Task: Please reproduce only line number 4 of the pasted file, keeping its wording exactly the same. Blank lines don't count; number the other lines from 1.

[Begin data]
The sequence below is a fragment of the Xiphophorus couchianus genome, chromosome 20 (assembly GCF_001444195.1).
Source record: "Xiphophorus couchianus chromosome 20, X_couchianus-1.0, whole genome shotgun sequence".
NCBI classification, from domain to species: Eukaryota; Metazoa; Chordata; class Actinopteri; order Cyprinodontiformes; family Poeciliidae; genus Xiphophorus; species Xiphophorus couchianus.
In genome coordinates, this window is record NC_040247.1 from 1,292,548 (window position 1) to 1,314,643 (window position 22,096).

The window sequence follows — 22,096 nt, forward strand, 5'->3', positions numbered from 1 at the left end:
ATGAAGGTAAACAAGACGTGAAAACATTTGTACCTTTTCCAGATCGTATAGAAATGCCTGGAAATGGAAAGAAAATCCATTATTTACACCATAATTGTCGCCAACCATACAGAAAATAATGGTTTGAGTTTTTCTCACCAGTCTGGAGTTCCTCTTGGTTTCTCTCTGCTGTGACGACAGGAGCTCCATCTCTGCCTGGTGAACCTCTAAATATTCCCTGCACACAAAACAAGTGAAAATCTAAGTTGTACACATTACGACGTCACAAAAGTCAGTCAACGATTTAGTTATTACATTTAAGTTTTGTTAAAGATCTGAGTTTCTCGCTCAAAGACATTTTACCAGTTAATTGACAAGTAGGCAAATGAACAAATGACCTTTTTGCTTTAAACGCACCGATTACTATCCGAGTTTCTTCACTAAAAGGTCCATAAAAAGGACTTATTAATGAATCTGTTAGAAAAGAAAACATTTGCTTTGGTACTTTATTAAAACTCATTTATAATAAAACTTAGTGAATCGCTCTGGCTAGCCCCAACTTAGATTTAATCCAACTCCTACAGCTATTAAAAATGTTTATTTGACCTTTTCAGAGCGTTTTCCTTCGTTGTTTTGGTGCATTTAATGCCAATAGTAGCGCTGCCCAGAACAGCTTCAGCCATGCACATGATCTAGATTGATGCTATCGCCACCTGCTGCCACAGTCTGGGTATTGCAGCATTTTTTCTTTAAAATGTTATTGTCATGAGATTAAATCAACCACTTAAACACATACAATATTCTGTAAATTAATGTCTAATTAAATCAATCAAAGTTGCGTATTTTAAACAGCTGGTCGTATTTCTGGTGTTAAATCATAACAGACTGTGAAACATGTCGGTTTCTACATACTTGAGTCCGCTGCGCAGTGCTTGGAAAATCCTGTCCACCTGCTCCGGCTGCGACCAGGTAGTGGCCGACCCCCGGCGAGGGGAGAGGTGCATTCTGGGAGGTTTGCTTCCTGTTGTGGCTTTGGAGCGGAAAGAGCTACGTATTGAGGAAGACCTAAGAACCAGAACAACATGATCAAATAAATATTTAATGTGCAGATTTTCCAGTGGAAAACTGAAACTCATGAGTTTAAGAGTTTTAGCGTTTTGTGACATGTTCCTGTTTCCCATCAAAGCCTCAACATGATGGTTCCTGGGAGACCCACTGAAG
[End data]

In genome coordinates, this window is record NC_040247.1 from 1,292,548 (window position 1) to 1,314,643 (window position 22,096).